This was the first of many anecdotes and insights we would hear that day. We were even joined at one point by Thom and Gail’s nephew, touring musician Johnny Irion and his wife Sarah Lee Guthrie, whose family tree has creative roots as deep as any.
Thom recalled the first time his father met Sarah Lee’s grandfather, Woody Guthrie. “I wish I’d have heard ‘Do Re Mi’ three years sooner, you’d have saved me a novel,” the elder Steinbeck told the American folk hero. “It took me 400 pages to do what you did in two and a half minutes.”
Johnny then asked Thom “Did you ever hear the story about when Woody met Einstein? On a train…” Yes, it was that kind of day.
We asked Thom about the legend that his father used as many as 60 pencils in a single day. Thom answered with an emphatic “No.” After a short pause, his eyes lit up with a mischievous twinkle. “Sometimes is was 100. Sometimes even more.”
“My father’s handwriting was painfully small,” Thom continued. It was so small and difficult to decipher that for a large part of his career, there was only one editor in the world who could accurately translate his manuscripts. In order to write on such a small scale while maintaining some semblance of legibility, Steinbeck’s pencils needed to be extremely sharp. “Surgically sharp,” said Thom. “Sharp enough to kill an elk at 300 yards.”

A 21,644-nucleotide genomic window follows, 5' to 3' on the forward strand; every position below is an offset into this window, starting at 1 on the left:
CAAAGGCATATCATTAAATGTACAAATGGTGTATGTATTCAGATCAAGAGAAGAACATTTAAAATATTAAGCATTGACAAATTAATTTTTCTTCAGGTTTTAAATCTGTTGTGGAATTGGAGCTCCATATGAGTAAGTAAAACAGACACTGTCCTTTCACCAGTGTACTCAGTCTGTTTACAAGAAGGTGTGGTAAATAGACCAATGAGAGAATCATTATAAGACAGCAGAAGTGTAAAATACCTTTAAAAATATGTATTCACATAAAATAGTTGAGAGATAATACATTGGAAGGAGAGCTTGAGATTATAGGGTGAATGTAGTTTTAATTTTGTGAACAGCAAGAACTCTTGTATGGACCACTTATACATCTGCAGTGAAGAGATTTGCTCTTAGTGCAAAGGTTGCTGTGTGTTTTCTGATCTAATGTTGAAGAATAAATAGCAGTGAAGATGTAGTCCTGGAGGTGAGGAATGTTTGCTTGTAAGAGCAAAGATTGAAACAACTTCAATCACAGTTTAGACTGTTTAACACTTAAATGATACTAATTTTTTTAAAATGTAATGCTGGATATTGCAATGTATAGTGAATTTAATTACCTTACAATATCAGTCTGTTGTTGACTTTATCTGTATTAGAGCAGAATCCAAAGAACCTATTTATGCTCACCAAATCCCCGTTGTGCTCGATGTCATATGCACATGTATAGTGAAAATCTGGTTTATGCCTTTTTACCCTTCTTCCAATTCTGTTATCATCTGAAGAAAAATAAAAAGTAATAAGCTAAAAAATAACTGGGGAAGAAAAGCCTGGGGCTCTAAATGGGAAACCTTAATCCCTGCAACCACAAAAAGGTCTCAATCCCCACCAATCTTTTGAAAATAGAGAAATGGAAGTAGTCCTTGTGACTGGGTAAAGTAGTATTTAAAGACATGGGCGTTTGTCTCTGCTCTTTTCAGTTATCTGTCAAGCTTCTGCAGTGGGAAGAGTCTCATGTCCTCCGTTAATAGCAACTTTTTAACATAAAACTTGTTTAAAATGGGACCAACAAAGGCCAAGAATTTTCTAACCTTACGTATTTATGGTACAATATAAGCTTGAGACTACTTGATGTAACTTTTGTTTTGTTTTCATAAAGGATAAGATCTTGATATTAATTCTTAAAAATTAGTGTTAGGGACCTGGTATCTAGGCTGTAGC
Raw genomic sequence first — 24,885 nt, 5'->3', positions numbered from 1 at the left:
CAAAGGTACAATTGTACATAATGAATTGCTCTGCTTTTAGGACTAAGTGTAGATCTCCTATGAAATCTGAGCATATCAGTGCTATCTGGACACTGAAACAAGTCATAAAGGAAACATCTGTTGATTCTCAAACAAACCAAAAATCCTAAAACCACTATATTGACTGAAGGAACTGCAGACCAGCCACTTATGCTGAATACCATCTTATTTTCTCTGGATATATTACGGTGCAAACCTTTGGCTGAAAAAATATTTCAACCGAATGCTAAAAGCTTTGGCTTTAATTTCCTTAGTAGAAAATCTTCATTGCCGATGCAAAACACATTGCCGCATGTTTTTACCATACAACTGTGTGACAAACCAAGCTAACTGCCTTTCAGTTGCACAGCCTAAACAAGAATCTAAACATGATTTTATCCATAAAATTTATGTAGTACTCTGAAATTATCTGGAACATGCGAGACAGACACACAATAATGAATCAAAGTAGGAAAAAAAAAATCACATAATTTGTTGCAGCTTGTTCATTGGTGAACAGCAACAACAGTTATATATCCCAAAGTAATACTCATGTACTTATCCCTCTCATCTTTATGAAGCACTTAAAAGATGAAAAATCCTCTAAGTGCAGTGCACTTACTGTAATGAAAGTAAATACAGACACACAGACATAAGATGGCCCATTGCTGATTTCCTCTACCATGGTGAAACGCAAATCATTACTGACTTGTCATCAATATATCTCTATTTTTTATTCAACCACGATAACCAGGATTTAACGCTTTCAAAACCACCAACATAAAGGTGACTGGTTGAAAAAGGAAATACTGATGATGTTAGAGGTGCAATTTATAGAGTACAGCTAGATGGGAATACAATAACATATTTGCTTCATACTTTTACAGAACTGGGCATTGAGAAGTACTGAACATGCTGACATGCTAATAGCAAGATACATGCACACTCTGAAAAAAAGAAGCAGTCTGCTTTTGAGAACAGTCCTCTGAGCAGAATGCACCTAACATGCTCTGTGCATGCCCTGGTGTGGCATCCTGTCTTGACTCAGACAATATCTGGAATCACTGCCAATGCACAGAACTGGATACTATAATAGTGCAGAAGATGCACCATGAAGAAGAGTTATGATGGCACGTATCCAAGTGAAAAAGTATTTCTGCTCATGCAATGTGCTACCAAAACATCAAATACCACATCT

The elder Steinbeck also believed sharpening a pencil was a terrible distraction that interrupted the flow of his writing. He developed a ritual to eliminate this distraction, and build confidence.
Each morning his father would sit down at his writing desk in front of two boxes. After reaching for his yellow legal pad, Steinbeck would gather 24 pencils and begin sharpening them, one at a time, in his prodigious electric pencil sharpener. “It weighed as much as a Chevy. And was just as loud,” remembered Thom.